Te Kete Ipurangi Navigation:

Te Kete Ipurangi

Te Kete Ipurangi user options:

Professional learning using teacher inquiry

Video Help

Duration: 4:28

Chris Allen, principal of Sacred Heart Girls' College, and Mike Wilson, ICT cluster director, share why they chose to use a teacher inquiry model as a focus for professional learning and why that approach has been so successful.

Chris Allen – Principal, Sacred Heart Girls’ College:

My role at the school is to direct and help make a reality the vision of our school, which is to lift the merits and excellences here at Sacred Heart.

Mike Wilson – ICT Cluster Director, Sacred Heart Girls’ College:

There were two reasons why we chose to use an inquiry model as a focus for our professional learning. The first one was our staff were asking for more of a voice towards their learning, professional learning, and also they wanted to have more ownership in their professional learning. So that was one aspect. The second one was our professional learning committee last year were given three goals to approach.

Chris Allen – Principal, Sacred Heart Girls’ College:

Which was to lift the achievement levels of our students and we used a focus on literacy and a focus on e-learning and this brought all three together. The way that we set it up I think is absolutely critical to the fact that it has been so successful for us is that we have actually dedicated an hour every Wednesday morning on a weekly basis for the teachers to actually have time to put into practice what we are asking them to do. So our slots are a mixture of input from various speakers, there’s feedback from various groups, we also give the teachers workshop time so they can actually have a time to play with the e-learning tools, a time to experiment, and also a time to meet with each other.

Mike Wilson – ICT Cluster Director, Sacred Heart Girls’ College:

One thing about this project was it could be individual or group, and by having a cross-curricular focus in some groups there’s been a real cross-curricular sharing of ideas which has been quite powerful in a secondary environment.

Chris Allen – Principal, Sacred Heart Girls’ College:

Teachers have very much focussed on their actual practice in the classrooms. They have thought very carefully about what things they wanted to achieve and how they were going to achieve it. They’ve worked collaboratively, sometimes it’s a cross-curriculum area, sometimes it’s within a curriculum area, sometimes it’s between schools, they have actually gone outside the school and looked for other areas to use. The reflection is very, very powerful and it’s not just for at the end of the project, we’ve encouraged that to happen throughout the project. So we started the project and then about a third of the way through we said we want you to feed back to us now what you’re doing, how it’s going, what changes you’ve made, and why you’ve made those changes. And what’s been really powerful for us has been listening to each other about what they have done and people sort of saying, "I’ve just this particular e- tool," "I’ve used this particular piece of software," and other people have been able to say, “Ah,” either, “I was using that and this is another way you could use it,” or “Wow, I hadn’t thought of that. I might include that in my work that I am doing." And as people have reflected back to the whole group conversations have started, and I think that’s really, really important that the conversations between people and between faculties and curriculum areas is starting to happen more and I think that’s really powerful.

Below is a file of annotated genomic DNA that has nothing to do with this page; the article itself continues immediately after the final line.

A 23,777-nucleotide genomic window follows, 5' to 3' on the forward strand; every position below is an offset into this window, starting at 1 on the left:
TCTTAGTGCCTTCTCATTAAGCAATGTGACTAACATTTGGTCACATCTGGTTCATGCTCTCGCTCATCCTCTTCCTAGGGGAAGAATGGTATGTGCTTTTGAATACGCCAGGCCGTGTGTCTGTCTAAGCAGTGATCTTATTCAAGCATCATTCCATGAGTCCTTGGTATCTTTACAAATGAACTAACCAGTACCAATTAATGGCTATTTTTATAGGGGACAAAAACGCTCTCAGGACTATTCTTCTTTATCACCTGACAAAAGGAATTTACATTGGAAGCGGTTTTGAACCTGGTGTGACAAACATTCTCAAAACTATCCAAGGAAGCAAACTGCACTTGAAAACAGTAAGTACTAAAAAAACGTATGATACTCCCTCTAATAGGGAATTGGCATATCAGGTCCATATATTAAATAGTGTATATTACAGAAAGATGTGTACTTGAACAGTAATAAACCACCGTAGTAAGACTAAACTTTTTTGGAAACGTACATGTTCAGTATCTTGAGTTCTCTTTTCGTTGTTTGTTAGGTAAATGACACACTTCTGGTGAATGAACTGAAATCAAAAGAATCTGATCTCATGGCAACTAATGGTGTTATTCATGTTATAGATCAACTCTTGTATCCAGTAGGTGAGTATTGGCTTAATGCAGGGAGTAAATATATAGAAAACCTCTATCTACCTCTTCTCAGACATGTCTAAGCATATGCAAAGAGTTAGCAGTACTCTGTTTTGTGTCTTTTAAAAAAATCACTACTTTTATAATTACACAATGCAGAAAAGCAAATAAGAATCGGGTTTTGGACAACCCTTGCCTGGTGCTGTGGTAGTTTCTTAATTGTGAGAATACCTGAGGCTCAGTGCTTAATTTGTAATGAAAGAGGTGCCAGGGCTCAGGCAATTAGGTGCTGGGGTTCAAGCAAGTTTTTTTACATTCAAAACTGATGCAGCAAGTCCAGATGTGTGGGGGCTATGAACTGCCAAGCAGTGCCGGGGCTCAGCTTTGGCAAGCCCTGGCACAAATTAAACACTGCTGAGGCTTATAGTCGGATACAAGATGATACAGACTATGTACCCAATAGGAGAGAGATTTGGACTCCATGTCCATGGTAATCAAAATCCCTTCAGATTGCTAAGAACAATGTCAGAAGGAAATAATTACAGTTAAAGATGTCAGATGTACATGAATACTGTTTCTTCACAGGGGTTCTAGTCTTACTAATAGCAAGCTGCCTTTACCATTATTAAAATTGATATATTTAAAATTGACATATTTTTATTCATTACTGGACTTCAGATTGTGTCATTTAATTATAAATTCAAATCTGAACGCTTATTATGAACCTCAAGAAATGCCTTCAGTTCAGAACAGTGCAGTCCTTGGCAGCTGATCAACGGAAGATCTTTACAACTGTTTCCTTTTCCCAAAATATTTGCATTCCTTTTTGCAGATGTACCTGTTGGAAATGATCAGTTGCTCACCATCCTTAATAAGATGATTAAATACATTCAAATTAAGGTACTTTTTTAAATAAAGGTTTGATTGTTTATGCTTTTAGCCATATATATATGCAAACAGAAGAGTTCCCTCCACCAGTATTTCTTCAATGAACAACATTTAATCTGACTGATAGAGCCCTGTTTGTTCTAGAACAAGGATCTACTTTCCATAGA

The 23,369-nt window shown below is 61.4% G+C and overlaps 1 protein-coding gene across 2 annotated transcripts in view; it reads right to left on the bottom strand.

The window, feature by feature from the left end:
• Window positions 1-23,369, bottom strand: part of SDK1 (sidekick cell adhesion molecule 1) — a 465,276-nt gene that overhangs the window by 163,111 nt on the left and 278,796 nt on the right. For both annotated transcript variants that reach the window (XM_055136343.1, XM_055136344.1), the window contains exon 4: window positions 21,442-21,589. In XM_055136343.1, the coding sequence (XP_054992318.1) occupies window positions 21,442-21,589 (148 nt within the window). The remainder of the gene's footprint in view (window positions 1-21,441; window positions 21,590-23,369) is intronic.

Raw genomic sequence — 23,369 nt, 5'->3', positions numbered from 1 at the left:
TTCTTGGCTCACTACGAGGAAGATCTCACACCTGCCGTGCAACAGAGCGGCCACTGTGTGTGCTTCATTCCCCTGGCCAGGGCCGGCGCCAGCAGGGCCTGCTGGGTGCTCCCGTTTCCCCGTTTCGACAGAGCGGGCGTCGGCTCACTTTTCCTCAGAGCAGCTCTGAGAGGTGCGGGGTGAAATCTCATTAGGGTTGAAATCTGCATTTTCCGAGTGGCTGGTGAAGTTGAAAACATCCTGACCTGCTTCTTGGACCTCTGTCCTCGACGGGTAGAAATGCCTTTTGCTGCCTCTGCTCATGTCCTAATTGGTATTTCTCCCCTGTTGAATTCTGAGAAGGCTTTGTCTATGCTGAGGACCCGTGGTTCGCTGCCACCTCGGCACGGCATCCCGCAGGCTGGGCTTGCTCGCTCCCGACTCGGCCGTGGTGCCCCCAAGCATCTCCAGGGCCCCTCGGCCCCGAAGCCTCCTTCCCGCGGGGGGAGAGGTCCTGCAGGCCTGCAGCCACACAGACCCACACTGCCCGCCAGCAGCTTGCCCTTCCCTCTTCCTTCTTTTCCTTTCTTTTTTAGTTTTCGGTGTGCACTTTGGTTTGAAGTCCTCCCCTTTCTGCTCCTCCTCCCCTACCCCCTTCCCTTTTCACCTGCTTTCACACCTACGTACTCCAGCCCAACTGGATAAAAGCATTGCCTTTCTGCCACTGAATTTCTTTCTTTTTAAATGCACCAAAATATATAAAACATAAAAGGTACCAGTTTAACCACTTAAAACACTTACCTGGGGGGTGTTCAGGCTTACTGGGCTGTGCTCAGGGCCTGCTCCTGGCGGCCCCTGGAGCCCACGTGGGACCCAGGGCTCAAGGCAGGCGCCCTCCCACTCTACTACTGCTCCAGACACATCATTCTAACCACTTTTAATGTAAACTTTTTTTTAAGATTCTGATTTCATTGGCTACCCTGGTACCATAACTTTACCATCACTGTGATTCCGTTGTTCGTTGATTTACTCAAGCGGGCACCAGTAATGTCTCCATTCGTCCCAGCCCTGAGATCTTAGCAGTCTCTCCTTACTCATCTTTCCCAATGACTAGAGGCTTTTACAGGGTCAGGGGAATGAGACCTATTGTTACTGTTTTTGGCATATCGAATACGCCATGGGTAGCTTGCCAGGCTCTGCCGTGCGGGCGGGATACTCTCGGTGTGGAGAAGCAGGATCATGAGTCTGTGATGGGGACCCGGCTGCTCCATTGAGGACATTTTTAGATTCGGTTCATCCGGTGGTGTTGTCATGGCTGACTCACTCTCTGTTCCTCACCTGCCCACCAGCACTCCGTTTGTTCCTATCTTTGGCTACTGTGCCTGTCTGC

Mike Wilson – ICT Cluster Director, Sacred Heart Girls’ College:

Ultimately, this project has been about increasing the merit and excellence level answers within our students. Also literacy levels which does lead into the excellence and merit answers. And also the increase of ICT, and what we’ve seen is teachers have had a greater uptake of ICT tools and techniques related to literacy within the classes. Also it’s led the teachers to think about inquiry as a whole, and that’s brought inquiry into their teaching which wouldn’t have been there. Teachers who have historically been a chalk and talk teacher, standing at the front and lecturing, have now taken on the facilitator role and their classrooms are much different.

Chris Allen – Principal, Sacred Heart Girls’ College

The next steps that we’re thinking of doing is probably, I want to add a little bit more rigour in asking teachers to assess what evidence they’re using to decide what their project is. So why have they decided that’s the need that they’re looking for? And also probably one of the things I want to focus on is knowing the learner. So focussing on maybe four or five students and working across curriculum in the project groups and sort of saying, "Ok, what do we know about these students? And what can we do in maths, English, science, or wherever they put their groups together, to actually make sure that these students are getting exactly what they need?" And looking at all sorts of different ways of supporting them.

Tags: Secondary, Teacher inquiry, Literacy, NCEA, Collaborative teacher inquiry, Professional development